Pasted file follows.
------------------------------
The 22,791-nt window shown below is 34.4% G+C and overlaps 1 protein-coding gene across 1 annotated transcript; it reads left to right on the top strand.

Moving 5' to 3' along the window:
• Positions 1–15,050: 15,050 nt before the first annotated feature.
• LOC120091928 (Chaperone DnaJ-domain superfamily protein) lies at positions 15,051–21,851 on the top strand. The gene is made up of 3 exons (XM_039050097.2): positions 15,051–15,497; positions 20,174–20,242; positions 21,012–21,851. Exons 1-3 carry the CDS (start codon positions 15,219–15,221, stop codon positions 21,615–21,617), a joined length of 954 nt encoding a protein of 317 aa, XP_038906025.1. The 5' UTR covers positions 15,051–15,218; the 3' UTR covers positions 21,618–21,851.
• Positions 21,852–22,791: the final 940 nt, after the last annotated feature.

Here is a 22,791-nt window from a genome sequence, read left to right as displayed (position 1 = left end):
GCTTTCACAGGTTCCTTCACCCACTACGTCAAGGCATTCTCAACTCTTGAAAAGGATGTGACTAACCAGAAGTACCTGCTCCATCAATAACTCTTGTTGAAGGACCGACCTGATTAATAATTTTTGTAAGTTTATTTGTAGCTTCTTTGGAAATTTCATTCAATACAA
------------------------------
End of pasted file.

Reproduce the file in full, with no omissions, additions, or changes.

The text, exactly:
The 22,791-nt window shown below is 34.4% G+C and overlaps 1 protein-coding gene across 1 annotated transcript; it reads left to right on the top strand.

Moving 5' to 3' along the window:
• Positions 1–15,050: 15,050 nt before the first annotated feature.
• LOC120091928 (Chaperone DnaJ-domain superfamily protein) lies at positions 15,051–21,851 on the top strand. The gene is made up of 3 exons (XM_039050097.2): positions 15,051–15,497; positions 20,174–20,242; positions 21,012–21,851. Exons 1-3 carry the CDS (start codon positions 15,219–15,221, stop codon positions 21,615–21,617), a joined length of 954 nt encoding a protein of 317 aa, XP_038906025.1. The 5' UTR covers positions 15,051–15,218; the 3' UTR covers positions 21,618–21,851.
• Positions 21,852–22,791: the final 940 nt, after the last annotated feature.

Here is a 22,791-nt window from a genome sequence, read left to right as displayed (position 1 = left end):
GCTTTCACAGGTTCCTTCACCCACTACGTCAAGGCATTCTCAACTCTTGAAAAGGATGTGACTAACCAGAAGTACCTGCTCCATCAATAACTCTTGTTGAAGGACCGACCTGATTAATAATTTTTGTAAGTTTATTTGTAGCTTCTTTGGAAATTTCATTCAATACAA